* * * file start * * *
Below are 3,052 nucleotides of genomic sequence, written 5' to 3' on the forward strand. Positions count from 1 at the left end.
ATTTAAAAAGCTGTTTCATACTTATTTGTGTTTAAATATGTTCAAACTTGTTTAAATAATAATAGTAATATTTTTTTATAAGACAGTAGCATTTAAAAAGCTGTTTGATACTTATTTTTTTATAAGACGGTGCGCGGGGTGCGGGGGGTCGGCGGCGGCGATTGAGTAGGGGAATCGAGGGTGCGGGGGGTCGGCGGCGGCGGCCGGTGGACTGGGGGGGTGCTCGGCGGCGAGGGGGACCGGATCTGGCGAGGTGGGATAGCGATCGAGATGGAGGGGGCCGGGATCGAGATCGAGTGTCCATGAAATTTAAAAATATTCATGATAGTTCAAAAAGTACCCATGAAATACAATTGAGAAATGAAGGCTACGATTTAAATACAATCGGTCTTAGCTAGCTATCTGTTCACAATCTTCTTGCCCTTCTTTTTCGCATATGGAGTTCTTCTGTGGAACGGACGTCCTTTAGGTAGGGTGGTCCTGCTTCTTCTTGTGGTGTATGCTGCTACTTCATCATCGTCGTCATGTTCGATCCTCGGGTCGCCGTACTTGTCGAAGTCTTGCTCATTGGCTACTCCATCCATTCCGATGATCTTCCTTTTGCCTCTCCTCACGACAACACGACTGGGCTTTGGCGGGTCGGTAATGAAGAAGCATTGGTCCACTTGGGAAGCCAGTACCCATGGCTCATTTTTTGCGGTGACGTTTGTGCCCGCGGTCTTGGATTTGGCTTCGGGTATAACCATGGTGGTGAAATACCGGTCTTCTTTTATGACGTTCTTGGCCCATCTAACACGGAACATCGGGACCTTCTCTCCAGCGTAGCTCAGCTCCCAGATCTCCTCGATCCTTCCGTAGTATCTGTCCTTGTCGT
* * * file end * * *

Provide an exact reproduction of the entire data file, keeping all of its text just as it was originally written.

Below are 3,052 nucleotides of genomic sequence, written 5' to 3' on the forward strand. Positions count from 1 at the left end.
ATTTAAAAAGCTGTTTCATACTTATTTGTGTTTAAATATGTTCAAACTTGTTTAAATAATAATAGTAATATTTTTTTATAAGACAGTAGCATTTAAAAAGCTGTTTGATACTTATTTTTTTATAAGACGGTGCGCGGGGTGCGGGGGGTCGGCGGCGGCGATTGAGTAGGGGAATCGAGGGTGCGGGGGGTCGGCGGCGGCGGCCGGTGGACTGGGGGGGTGCTCGGCGGCGAGGGGGACCGGATCTGGCGAGGTGGGATAGCGATCGAGATGGAGGGGGCCGGGATCGAGATCGAGTGTCCATGAAATTTAAAAATATTCATGATAGTTCAAAAAGTACCCATGAAATACAATTGAGAAATGAAGGCTACGATTTAAATACAATCGGTCTTAGCTAGCTATCTGTTCACAATCTTCTTGCCCTTCTTTTTCGCATATGGAGTTCTTCTGTGGAACGGACGTCCTTTAGGTAGGGTGGTCCTGCTTCTTCTTGTGGTGTATGCTGCTACTTCATCATCGTCGTCATGTTCGATCCTCGGGTCGCCGTACTTGTCGAAGTCTTGCTCATTGGCTACTCCATCCATTCCGATGATCTTCCTTTTGCCTCTCCTCACGACAACACGACTGGGCTTTGGCGGGTCGGTAATGAAGAAGCATTGGTCCACTTGGGAAGCCAGTACCCATGGCTCATTTTTTGCGGTGACGTTTGTGCCCGCGGTCTTGGATTTGGCTTCGGGTATAACCATGGTGGTGAAATACCGGTCTTCTTTTATGACGTTCTTGGCCCATCTAACACGGAACATCGGGACCTTCTCTCCAGCGTAGCTCAGCTCCCAGATCTCCTCGATCCTTCCGTAGTATCTGTCCTTGTCGT